AOP chairman shares a message on interpreting essential care

The AOP chairman has shared reassurance for members who have questions around what constitutes essential care

optometry equipment
Pixabay/Jason Gillman
The AOP chairman, Mike George, has written to members to offer some further clarification and reassurance on what constitutes essential care.

The Optometric Fees Negotiating Committee (OFNC), of which the AOP is a member, issued a statement on 27 May which highlighted, “as the pandemic has progressed and scheduled primary eye care services have remained suspended, inevitably there is now an expanded range of situations where individual patient needs are now likely to be essential.”

The AOP has since heard from some members seeking further clarification of what is deemed essential care, and raising concerns that some practices were interpreting it more widely than others or “actively promoting sight test appointments to the public, despite the fact that routine sight tests remain suspended,” Mr George explained in an email to members.

Exploring the definition of essential care, Mr George highlighted that the OFNC statement emphasised practitioners must use their professional judgement to decide whether a patient has needs that fall under essential care. The statement offered examples of needs that may now be deemed ‘essential’ that were not in the early stages of the pandemic.

Mr George said: “There is clearly a risk that the ongoing lockdown may be leading to a growing level of unmet need for essential eye healthcare.”

As it has been over two months since lockdown began, and patients “may not know” practices are currently able to offer essential care, Mr George said: “In our view it would be reasonable for you to contact your patients to check their care requirements and see if they require any assistance.”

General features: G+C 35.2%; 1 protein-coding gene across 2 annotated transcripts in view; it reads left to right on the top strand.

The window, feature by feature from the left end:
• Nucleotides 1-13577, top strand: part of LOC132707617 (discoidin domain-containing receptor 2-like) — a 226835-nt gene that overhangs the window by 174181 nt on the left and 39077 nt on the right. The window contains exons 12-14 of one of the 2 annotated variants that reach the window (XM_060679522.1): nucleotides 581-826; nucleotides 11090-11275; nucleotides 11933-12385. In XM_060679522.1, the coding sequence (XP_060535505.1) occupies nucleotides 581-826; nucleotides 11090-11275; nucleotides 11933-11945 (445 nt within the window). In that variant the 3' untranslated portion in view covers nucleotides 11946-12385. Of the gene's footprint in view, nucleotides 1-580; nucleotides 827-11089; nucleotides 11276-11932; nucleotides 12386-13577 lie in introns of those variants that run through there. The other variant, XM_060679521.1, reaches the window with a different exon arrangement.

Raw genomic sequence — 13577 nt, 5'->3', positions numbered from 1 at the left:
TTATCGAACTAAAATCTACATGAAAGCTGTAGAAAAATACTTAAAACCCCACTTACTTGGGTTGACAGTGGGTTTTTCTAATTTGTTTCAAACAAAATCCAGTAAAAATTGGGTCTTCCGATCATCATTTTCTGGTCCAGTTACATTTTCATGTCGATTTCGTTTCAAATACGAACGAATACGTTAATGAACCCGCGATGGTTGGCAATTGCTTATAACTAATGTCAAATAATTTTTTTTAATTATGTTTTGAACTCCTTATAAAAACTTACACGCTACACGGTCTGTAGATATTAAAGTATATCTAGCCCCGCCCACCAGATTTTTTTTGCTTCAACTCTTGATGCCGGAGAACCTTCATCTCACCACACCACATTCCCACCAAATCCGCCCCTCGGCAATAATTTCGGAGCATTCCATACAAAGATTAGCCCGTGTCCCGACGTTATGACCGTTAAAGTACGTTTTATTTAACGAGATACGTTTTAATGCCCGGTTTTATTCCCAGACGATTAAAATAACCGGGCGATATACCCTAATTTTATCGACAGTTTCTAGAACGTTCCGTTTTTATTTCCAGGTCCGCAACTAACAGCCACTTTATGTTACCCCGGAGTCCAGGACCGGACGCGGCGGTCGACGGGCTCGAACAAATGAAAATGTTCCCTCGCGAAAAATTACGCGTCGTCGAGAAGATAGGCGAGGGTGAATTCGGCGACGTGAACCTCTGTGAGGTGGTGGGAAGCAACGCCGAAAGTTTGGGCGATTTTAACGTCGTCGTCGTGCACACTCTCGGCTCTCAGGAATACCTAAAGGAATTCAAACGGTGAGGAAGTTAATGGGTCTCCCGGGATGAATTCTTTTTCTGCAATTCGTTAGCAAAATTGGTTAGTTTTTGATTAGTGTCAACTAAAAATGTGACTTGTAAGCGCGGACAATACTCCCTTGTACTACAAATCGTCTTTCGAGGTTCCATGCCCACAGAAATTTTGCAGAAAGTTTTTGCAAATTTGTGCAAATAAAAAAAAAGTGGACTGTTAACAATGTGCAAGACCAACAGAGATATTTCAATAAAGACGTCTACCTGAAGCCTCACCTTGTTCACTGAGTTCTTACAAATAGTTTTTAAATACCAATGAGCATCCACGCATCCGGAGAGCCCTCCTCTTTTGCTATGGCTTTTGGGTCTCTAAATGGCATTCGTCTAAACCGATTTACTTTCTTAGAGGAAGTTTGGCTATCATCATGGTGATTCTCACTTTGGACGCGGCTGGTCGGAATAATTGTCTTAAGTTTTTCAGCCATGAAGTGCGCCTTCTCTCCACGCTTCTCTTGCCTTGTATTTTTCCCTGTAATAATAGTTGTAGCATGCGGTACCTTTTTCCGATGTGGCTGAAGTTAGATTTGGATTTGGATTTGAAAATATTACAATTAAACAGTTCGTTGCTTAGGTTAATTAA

Referring to the statement, Mr George said that it is for practitioners to decide if a patient’s needs are essential on a case-by-case basis and using remote triage in the first instance. Where patients are offered a face-to-face appointment, the Chairman advised practitioners record the reasons for doing so.

Emphasising that “the safety of your patients and staff should be your first concern”, he added: “You should only provide face-to-face appointments if you are able to do so safely, using appropriate PPE and following social distancing and infection control measures.”

Mr George concluded by emphasising that the AOP and other members of the OFNC are working “urgently” with NHS England to agree appropriate arrangements for practices to provide more face-to-face care beyond essential treatment.

“It seems likely that the current restrictions will be relaxed to some extent later this month and we will provide some information about this as soon as we can,” he added.